3. If your business went remote at any point, what benefits and/or deficits have you seen as a result?
  4. If your business went remote at any point, how have you handled staff management virtually?
  5. If you have resumed in-person work, how has COVID-19 affected your office processes or occupancy?
  6. Do you see your office layout evolving in the next three to five years?
  7. If you have an in-person work environment, what steps will you take if one person tests positive for COVID-19?
  8. If you have an in-person work environment, what is your plan should there be a mandatory shutdown due to an outbreak? Are you prepared to go remote should that occur?
  9. Do you have any new programs, perks or benefits to encourage employees to be productive and happy at home (office space reimbursement, flex time, etc.)?
  10. How has COVID-19 affected your business financially? Has the pandemic changed your short- and long-term strategy? How?
    11.If your business went remote at any point, what kind of remote programs, software or technical supports have you offered employees?
  11. What is your expectation for employees who don’t feel comfortable in an in-person office environment within the next year?
  12. How has COVID-19 impacted staff taking vacation? Has your vacation policy changed as a result?
  13. What happens if I get COVID-19? How does your sick leave policy affect COVID? Will I need to quarantine?
  14. What is your policy on extended leave should I need to care for a sick family member?
  15. What is your mask policy? How is it enforced?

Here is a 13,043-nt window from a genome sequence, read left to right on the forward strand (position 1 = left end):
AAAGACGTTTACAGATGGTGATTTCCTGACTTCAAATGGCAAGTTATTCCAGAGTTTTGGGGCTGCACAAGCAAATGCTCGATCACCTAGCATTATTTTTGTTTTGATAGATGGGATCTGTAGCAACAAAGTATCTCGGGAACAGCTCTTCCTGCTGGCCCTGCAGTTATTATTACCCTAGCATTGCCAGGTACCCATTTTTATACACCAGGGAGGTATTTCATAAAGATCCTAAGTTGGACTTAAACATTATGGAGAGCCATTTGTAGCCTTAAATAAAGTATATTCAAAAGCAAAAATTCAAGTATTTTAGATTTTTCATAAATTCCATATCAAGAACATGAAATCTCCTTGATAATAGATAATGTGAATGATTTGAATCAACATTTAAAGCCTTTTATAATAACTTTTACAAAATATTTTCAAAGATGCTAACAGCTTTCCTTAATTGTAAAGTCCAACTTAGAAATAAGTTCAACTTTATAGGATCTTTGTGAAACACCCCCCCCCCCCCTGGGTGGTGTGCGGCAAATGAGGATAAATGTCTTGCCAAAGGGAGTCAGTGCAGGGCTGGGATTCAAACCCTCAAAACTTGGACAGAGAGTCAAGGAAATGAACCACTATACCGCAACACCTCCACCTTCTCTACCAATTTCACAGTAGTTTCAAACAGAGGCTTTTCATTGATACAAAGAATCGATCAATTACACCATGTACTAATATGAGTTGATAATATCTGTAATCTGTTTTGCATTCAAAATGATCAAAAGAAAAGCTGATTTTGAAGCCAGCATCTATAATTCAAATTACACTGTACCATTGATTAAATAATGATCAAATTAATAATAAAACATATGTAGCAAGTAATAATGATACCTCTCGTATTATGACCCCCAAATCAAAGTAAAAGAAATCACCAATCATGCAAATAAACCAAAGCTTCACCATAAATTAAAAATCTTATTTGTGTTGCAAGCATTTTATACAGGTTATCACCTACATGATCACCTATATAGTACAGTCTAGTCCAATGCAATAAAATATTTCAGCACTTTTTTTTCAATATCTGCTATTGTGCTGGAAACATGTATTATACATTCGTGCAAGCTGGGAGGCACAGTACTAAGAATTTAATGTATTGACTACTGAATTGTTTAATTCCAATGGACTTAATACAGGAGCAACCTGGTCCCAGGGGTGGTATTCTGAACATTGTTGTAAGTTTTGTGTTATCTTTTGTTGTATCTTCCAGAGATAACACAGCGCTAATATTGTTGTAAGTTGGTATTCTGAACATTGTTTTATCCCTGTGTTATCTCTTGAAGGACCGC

16. Based on your new strategy after the pandemic, what can you tell me about the security of this position?
  17. Have you initiated any programs to help employees become more adaptable through education and training?
  18. If your office is remote, how have you maintained company culture?
  19. Are you taking any steps to support parents with kids learning remotely at home?

Tips for interviewing during COVID-19

Your interview is likely to look and feel different during COVID-19. Here are several tips on how to prepare for and succeed in your next interview:

Virtual interviews

A virtual interview can be different in nature and requirements, but also requires much of the same protocol and engagement. Here are some ways to make your next virtual interview successful:

  • Treat your virtual interview as you would an in-person interview. Dress professionally and appear polished, smile and make eye contact.
  • Test all computer equipment and programs prior to the interview.
  • Ensure you have the right bandwidth and a strong internet connection.
  • Choose a quiet, distraction-free, clean and clutter-free workspace.
  • Have a pad of paper and pen ready to take notes.
  • Write down your questions and place them with your note paper.
  • Be ready with your own answers to questions about adaptability, growth and goals.
  • Make sure the lighting is even and your web cam is focused on your face by choosing a well-lit spot in your room. Play with peripheral lighting in the room to get the best video appearance.
  • Stay engaged, actively listen and be positive, even if the answers are not what you’re hoping for.
  • Notify any housemates about the time and day of your interview, explaining that you’ll need at least two hours (or more) free of noise and distraction.

Read more: How to Succeed in a Virtual Interview

In-person interviews

In-person interviews will likely also look much different in the midst of COVID-19. Here are some ways to make your next in-person interview successful:

  • If you are uncomfortable with meeting in person for your interview, ask your interviewer if there is a virtual alternative. If there isn’t, ask about the ways they’re making the interview safe to decide whether or not you’d like to proceed.

  • Ask what you should expect. Many companies have mask policies, certain guidelines for arriving and/or temperature checks at entry. This will prepare you for the process ahead of time.

  • Avoid a handshake if you are uncomfortable. Most hiring managers will know not to initiate this kind of contact. If they do put out their hand, feel free to express your concern respectfully.

Read more: How to Prepare for an Interview